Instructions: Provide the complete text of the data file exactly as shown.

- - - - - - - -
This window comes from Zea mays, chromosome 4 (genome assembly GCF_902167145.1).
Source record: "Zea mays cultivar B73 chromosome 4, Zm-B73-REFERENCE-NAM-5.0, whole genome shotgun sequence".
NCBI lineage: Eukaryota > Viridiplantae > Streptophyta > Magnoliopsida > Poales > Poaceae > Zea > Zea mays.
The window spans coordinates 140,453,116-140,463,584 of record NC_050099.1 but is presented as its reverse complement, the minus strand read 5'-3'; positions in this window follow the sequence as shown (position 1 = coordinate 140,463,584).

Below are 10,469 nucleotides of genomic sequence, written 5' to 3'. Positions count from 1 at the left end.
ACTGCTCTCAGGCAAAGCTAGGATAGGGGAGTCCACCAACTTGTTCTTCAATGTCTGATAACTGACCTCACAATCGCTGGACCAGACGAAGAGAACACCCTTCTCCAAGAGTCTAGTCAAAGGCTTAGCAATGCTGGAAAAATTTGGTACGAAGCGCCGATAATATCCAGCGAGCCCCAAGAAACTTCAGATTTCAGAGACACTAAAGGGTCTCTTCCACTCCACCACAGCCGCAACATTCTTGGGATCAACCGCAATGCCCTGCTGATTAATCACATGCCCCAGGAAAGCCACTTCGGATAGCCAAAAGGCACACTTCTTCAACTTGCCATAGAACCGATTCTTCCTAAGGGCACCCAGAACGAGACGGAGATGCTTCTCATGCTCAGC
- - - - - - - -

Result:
This window comes from Zea mays, chromosome 4 (genome assembly GCF_902167145.1).
Source record: "Zea mays cultivar B73 chromosome 4, Zm-B73-REFERENCE-NAM-5.0, whole genome shotgun sequence".
NCBI lineage: Eukaryota > Viridiplantae > Streptophyta > Magnoliopsida > Poales > Poaceae > Zea > Zea mays.
The window spans coordinates 140,453,116-140,463,584 of record NC_050099.1 but is presented as its reverse complement, the minus strand read 5'-3'; positions in this window follow the sequence as shown (position 1 = coordinate 140,463,584).

Below are 10,469 nucleotides of genomic sequence, written 5' to 3'. Positions count from 1 at the left end.
ACTGCTCTCAGGCAAAGCTAGGATAGGGGAGTCCACCAACTTGTTCTTCAATGTCTGATAACTGACCTCACAATCGCTGGACCAGACGAAGAGAACACCCTTCTCCAAGAGTCTAGTCAAAGGCTTAGCAATGCTGGAAAAATTTGGTACGAAGCGCCGATAATATCCAGCGAGCCCCAAGAAACTTCAGATTTCAGAGACACTAAAGGGTCTCTTCCACTCCACCACAGCCGCAACATTCTTGGGATCAACCGCAATGCCCTGCTGATTAATCACATGCCCCAGGAAAGCCACTTCGGATAGCCAAAAGGCACACTTCTTCAACTTGCCATAGAACCGATTCTTCCTAAGGGCACCCAGAACGAGACGGAGATGCTTCTCATGCTCAGC